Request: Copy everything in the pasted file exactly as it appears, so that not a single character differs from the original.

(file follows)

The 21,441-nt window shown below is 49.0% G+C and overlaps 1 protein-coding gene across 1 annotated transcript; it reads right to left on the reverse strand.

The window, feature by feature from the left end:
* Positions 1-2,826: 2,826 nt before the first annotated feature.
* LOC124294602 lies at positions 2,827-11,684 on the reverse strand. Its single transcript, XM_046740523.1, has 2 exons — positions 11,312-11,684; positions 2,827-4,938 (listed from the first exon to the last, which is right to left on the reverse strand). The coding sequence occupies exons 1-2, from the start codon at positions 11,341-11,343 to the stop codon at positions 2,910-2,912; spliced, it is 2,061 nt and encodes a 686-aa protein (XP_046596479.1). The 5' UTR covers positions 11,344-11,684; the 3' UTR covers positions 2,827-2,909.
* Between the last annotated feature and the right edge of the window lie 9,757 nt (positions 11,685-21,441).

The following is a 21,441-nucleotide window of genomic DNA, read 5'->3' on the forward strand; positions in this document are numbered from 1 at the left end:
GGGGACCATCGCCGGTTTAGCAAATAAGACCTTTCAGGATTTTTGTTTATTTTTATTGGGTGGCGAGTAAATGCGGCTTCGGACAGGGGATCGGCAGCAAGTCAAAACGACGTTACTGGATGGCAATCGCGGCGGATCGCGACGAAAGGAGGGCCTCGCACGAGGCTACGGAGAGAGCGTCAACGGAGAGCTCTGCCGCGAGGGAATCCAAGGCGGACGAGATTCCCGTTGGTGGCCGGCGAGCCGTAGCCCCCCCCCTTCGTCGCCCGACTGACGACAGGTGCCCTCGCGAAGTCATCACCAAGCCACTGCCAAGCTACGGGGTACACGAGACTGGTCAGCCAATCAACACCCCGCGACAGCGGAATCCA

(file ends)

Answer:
The 21,441-nt window shown below is 49.0% G+C and overlaps 1 protein-coding gene across 1 annotated transcript; it reads right to left on the reverse strand.

The window, feature by feature from the left end:
* Positions 1-2,826: 2,826 nt before the first annotated feature.
* LOC124294602 lies at positions 2,827-11,684 on the reverse strand. Its single transcript, XM_046740523.1, has 2 exons — positions 11,312-11,684; positions 2,827-4,938 (listed from the first exon to the last, which is right to left on the reverse strand). The coding sequence occupies exons 1-2, from the start codon at positions 11,341-11,343 to the stop codon at positions 2,910-2,912; spliced, it is 2,061 nt and encodes a 686-aa protein (XP_046596479.1). The 5' UTR covers positions 11,344-11,684; the 3' UTR covers positions 2,827-2,909.
* Between the last annotated feature and the right edge of the window lie 9,757 nt (positions 11,685-21,441).

The following is a 21,441-nucleotide window of genomic DNA, read 5'->3' on the forward strand; positions in this document are numbered from 1 at the left end:
GGGGACCATCGCCGGTTTAGCAAATAAGACCTTTCAGGATTTTTGTTTATTTTTATTGGGTGGCGAGTAAATGCGGCTTCGGACAGGGGATCGGCAGCAAGTCAAAACGACGTTACTGGATGGCAATCGCGGCGGATCGCGACGAAAGGAGGGCCTCGCACGAGGCTACGGAGAGAGCGTCAACGGAGAGCTCTGCCGCGAGGGAATCCAAGGCGGACGAGATTCCCGTTGGTGGCCGGCGAGCCGTAGCCCCCCCCCTTCGTCGCCCGACTGACGACAGGTGCCCTCGCGAAGTCATCACCAAGCCACTGCCAAGCTACGGGGTACACGAGACTGGTCAGCCAATCAACACCCCGCGACAGCGGAATCCA